“It is illegal for a caregiver to refuse to cook a meal,” he says, or to perform other intimate services such as help with toileting and bathing. “Yet (an attendant) can refuse to put a condom on someone who wants to have sex with his partner.”
Silverberg co-owns Come As You Are, a sex store in Toronto that caters to people with disabilities as well as to the non-disabled. In the course of his work, he fields a lot of questions about how technology can help someone overcome physical and emotional obstacles to sex.
“The trick is to match the tech to the need,” he says. It’s better to adapt the toy to the person than force the person to adapt to the toy.
Replacing a dial on a vibrator with a pressure switch or a slider bar makes it more accessible to folks who lack fine motor control. You can glue a stick onto a slider to help extend a person’s reach. For those who experience tremors or seizures, a butterfly vibrator — the kind held onto the body with straps — eliminates the need to hold the device in place.
A bullet vibrator on a long wand helps people who cannot reach their genitals. One woman who experiences hypersensitivity as a side effect of her medication uses a sleeve vibrator on her forearm.
Mechanics aren’t the only issue. “Part of what we end up doing is increasing someone’s privacy,” Silverberg says. This is especially important for people living in group homes or who have round-the-clock attendant care. “With the right toy, someone can put it on you and leave the room, and then come back later to take it away for cleaning.”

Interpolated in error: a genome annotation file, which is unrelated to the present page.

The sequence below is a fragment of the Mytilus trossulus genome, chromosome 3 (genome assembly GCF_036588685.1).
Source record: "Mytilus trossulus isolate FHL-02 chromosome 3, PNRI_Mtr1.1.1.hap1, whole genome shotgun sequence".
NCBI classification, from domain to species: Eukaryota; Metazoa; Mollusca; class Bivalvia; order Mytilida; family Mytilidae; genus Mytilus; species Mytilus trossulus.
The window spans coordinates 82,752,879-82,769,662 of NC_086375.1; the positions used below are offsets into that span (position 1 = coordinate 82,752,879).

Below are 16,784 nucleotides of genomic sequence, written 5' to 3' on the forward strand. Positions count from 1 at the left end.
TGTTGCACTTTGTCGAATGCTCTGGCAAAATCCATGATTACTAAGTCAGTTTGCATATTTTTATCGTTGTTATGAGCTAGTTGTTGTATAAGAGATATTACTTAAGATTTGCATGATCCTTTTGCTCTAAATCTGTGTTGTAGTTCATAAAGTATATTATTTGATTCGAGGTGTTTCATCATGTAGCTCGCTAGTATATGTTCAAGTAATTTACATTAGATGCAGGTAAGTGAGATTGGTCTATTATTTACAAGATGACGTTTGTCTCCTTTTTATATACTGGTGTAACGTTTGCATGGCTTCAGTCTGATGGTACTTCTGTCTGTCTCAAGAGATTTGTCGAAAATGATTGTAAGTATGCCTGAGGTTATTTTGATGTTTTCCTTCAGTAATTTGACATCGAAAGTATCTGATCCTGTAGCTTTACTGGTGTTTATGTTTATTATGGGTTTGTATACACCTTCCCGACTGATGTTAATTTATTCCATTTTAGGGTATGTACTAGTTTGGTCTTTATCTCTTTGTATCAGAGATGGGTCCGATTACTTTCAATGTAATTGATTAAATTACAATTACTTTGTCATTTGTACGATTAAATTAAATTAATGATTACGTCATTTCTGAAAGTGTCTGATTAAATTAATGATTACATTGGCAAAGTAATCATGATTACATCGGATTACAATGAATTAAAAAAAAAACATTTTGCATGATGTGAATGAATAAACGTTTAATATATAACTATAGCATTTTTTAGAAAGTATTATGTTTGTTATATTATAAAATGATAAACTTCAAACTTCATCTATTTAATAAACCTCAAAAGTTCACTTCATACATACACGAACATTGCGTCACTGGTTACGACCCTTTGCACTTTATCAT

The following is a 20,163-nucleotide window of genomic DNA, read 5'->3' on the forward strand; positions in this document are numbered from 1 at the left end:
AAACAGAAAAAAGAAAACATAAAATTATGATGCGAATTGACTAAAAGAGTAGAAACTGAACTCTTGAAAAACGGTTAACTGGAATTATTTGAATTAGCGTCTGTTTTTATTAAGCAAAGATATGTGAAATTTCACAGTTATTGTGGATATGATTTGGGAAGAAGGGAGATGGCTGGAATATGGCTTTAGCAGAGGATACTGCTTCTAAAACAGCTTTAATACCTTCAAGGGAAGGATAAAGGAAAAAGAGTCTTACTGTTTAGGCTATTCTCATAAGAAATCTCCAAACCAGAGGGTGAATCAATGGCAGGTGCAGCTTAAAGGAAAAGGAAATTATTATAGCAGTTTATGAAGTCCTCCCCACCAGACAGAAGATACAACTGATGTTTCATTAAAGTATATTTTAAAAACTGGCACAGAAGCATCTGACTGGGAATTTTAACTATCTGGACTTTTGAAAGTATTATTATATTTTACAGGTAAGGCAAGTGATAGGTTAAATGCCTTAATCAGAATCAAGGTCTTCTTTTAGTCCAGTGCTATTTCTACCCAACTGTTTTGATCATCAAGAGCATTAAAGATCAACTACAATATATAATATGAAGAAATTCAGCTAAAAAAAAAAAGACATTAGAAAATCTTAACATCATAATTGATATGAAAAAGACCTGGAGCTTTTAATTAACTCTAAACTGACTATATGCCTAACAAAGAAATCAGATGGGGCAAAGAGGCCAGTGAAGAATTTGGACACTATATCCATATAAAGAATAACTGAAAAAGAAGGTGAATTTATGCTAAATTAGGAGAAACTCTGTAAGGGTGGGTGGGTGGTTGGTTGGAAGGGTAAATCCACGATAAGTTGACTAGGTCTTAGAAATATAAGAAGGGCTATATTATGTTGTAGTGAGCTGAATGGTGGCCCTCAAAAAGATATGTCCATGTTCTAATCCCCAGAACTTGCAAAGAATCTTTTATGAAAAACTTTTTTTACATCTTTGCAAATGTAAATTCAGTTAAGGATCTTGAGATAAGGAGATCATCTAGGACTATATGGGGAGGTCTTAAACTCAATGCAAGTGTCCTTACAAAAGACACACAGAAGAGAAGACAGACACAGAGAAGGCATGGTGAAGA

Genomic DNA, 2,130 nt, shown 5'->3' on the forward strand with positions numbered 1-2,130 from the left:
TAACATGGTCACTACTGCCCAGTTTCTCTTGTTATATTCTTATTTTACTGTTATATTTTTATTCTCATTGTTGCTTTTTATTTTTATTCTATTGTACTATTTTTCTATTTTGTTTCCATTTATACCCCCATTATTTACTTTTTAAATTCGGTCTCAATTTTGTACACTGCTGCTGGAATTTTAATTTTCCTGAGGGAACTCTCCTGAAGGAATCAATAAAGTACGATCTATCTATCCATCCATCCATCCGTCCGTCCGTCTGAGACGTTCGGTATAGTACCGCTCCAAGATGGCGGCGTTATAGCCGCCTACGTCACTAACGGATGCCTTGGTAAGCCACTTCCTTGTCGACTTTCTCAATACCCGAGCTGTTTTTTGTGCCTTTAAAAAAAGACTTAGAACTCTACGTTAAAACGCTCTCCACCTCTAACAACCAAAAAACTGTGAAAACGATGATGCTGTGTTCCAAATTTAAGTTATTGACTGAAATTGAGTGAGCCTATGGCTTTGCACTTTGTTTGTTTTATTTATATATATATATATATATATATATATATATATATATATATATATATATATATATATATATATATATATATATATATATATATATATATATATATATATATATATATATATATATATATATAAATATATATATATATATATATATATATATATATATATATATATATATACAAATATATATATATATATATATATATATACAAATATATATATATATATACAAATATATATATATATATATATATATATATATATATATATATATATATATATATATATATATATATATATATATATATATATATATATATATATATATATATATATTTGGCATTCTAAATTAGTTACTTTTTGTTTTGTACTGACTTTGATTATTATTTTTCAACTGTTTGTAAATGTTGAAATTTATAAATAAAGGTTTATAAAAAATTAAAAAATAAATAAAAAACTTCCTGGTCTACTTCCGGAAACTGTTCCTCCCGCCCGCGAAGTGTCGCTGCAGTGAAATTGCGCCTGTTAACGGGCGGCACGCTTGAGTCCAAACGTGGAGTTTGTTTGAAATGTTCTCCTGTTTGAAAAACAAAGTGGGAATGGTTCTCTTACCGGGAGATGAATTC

Dr. Mitch Tepper, founder of SexualHealth.com, has long been an advocate of sexual rights for people with disabilities. Now he’s spearheading a project to develop an interactive sexual health resource for people with mobility impairments like spinal cord injuries, multiple sclerosis and cerebral palsy.
The project, currently titled “Sexual Health Profiler for Disabled Individuals,” received almost $100,000 in a Small Business Innovative Research grant from the National Institutes of Health and will launch toward the end of the year.
“People can come to a website to access the tool, enter personal information about their general health, their disability or condition if they have one, and their sexual health,” he says. “They also indicate the areas they want more information on, such as lubrication, orgasm, finding a partner, erections. As they go through the tool, the appropriate questions are delivered to them based on these branches. They get pertinent education and resources along the way, and a summary report at the end.”
Tepper has written extensively about how the internet helps people with disabilities gain access to sexual information, particularly in facilitating connections between health-care consumers and providers, and among people who would otherwise be sexually isolated.
He has high hopes for how the sexual-health profiler will affect the future for millions of people living with disability, including non-disabled partners and loved ones.
“It will be an incredible database of sexual information about groups of people with various disabilities,” he says. “The current literature, especially in areas like polio or cerebral palsy or stroke, is very sparse. As the tool is used, we’ll be collecting compelling information that will help us make arguments for inclusion of sexual health with the overall treatment of people with disabilities.”
The Alabama law does not prohibit possession or use of a sexual aid in the privacy of your own sex life. No, it merely forces you to drive across the border to buy the dang thing.
Let’s hope the adult stores in neighboring states are ADA-compliant.
See you next Friday,